(b) has been registered or is being used in bad faith.”

The Complainant is a major shoe maker company and it asserts that it has been using its corporate name, trade name and trade mark CLARKS for many years all throughout the world.

The Panel agrees that the notoriousness of the name CLARKS is indisputable.

It is the Panel’s opinion that the Respondent necessarily had the Complainant’s trademarks in mind when it registered the disputed domain names for it could realistically ignore that there is only one CLARKS company in the world and that the name CLARKS is not free to use.

This is of course confirmed by both the screen shots offered by the Complainant that appear to show that all three domain names were linked to sites pretending to sell Clarks merchandise without any legitimate right to do so. It is moreover underlined by a search on “” which clearly shows that the site was identified as a “scam” site misleading customers that were willing to buy Clarks products and complaining that they never received them.

In the Panel’s view therefore, the Respondent’s behavior does not appear to have been dictated by a bona fide intent to use the disputed domain name. The Respondent did act in bad faith when it sought to register the disputed domain names.


The Complainant is a company incorporated under the laws of England and Wales and having its place of business within the European Community. Therefore, the requirements for the requested transfer of the domain name to the Complainant are satisfied (Section B No. 1 (b) (12) of the ADR Rules).

The Panel finds that the Complainant satisfies the general eligibility criteria for registration set out in Paragraph 4(2)(b) of Regulation (EC) No 733/2002.
For all the foregoing reasons, in accordance with Paragraphs B12 (b) and (c) of the Rules, the Panel orders that

the domain names CLARKSSALE, CLARKSSTORE, CLARKSONLINE be transferred to the Complainant
  • Jean-Christophe A. Vignes
Date: 2012-05-15
Annex 1
I.      Disputed domain name:,,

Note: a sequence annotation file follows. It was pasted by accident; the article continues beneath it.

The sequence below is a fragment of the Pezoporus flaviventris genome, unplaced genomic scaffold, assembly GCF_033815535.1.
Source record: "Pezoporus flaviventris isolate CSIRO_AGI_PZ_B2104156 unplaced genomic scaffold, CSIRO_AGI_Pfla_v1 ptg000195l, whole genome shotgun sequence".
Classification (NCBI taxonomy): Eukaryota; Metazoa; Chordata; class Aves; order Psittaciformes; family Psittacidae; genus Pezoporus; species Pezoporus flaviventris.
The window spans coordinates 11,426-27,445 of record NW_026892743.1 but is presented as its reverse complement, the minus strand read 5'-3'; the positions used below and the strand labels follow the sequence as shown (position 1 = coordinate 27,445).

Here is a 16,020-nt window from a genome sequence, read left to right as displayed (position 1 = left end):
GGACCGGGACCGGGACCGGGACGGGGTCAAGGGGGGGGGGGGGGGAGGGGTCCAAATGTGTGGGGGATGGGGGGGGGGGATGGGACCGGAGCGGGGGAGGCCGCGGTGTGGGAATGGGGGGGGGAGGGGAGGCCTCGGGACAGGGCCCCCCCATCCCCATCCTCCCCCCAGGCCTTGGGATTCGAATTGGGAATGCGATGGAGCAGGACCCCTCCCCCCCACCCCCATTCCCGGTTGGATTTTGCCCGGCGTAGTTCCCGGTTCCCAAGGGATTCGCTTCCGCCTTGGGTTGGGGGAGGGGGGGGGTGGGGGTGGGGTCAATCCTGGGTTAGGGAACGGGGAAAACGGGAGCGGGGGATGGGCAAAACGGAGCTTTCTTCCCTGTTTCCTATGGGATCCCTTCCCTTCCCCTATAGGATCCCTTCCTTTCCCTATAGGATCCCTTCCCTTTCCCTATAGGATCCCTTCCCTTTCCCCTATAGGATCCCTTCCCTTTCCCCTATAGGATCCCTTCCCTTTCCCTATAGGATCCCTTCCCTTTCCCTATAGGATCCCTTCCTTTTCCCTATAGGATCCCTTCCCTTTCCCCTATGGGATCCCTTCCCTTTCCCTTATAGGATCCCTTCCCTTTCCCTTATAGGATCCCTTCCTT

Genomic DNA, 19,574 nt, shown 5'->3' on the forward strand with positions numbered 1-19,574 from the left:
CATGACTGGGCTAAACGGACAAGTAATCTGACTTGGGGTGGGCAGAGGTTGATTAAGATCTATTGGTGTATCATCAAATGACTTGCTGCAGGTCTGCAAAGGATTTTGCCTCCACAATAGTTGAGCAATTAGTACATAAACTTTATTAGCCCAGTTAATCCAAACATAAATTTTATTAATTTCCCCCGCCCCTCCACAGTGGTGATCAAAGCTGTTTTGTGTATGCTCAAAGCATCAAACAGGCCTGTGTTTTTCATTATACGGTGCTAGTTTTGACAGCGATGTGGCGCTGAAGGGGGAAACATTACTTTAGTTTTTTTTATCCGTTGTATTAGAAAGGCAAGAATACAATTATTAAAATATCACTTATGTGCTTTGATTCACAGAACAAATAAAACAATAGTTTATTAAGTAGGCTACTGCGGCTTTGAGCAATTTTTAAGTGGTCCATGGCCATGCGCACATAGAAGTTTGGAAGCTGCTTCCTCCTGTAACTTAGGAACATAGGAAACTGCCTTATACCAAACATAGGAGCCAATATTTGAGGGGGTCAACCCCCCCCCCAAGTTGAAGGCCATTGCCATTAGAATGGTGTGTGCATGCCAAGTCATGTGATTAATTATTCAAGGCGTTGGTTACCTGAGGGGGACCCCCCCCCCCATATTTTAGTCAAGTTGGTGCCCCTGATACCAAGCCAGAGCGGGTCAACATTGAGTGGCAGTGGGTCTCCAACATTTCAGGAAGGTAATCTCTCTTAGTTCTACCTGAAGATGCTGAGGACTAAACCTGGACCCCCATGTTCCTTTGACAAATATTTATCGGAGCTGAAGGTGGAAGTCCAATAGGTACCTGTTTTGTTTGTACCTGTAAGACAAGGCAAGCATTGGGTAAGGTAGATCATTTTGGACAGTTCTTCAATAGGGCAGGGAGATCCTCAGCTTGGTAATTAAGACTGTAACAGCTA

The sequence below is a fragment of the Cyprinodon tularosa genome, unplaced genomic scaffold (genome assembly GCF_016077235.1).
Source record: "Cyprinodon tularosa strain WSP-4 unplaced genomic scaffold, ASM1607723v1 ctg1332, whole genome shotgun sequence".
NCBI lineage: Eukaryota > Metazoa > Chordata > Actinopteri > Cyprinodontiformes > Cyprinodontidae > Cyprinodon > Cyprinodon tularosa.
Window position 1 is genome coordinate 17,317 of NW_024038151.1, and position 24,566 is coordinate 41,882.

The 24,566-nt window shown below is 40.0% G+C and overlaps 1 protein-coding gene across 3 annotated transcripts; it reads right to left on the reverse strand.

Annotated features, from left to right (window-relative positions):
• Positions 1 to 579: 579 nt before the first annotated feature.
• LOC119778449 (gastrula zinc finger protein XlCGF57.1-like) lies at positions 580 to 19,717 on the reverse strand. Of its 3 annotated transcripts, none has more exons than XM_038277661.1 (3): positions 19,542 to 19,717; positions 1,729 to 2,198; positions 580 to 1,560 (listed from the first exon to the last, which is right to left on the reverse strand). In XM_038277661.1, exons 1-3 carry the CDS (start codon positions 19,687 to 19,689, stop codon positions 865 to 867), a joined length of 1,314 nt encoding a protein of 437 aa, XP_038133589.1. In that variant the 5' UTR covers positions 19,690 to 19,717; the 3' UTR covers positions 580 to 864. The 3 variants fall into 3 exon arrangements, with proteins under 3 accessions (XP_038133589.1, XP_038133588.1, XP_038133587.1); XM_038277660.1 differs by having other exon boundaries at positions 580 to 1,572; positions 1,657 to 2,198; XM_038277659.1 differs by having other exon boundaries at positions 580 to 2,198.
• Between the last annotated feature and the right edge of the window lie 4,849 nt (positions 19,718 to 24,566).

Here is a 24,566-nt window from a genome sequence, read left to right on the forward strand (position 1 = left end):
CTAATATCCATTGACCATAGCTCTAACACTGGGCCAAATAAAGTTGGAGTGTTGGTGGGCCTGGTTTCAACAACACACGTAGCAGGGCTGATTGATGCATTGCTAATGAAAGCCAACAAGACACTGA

II.     Country of the Complainant: UK, country of the Respondent: France

III.    Date of registration of the domain name: 4 November 2011, for all three domains

IV.    Rights relied on by the Complainant (Art. 21 (1) Regulation (EC) No 874/2004) on which the Panel based its decision:

Figurative CTM reg. no 000167916 for the term Clarks registered on 16 July 1998
Word CTM reg. no 000167940 for the term CLARKS registered on 16 July 1998
Word CTM reg. no 001694793 for the term CLARKS registered on 7 March 2002
Figurative CTM reg. no 003909744 for the term Clarks registered on 15 November 2005
Figurative CTM reg. no 004256681 for the term Clarks registered on 20 January 2006
Figurative CTM reg. no 004625844 for the term clarks registered on 13 July 2006
Figurative CTM reg. no 004656518 for the term Clarks registered on 31 August 2006
Figurative CTM reg. no 008133175 for the term Clarks registered on 23 December 2009
Figurative CTM reg. no 009198748 for the term Clarks registered on 27 January 2011

V.    Response submitted: No

VI.   Domain names are confusingly similar to the protected rights of the Complainant

VII.  Rights or legitimate interests of the Respondent (Art. 21 (2) Regulation (EC) No 874/2004):
        1. Why the Complainant considers the Respondent to lack the rights and legitimate interests: “Clarks” is a registered and famous trademark which was not licensed to the Respondent.

        2. Rights or legitimate interests the Respondent claims to have: N/A
        3. Does the Panel consider the Respondent to have no rights or legitimate interests: No

VIII. Bad faith of the Respondent (Art. 21 (3) Regulation (EC) No 874/2004):
        1. Why the Complainant considers the Respondent to have registered or use the domain names in bad faith: no prior right, no license.
        2. How the Respondent rebuts the statements of the Complainant: N/A
        3. Does the Panel consider the Respondent to have registered or use the domain name/s in bad faith: Yes

IX.   Other substantial facts the Panel considers relevant: use of scamming sites

X.    Dispute Result: Transfer of the disputed domain names

XI.   Procedural factors the Panel considers relevant: None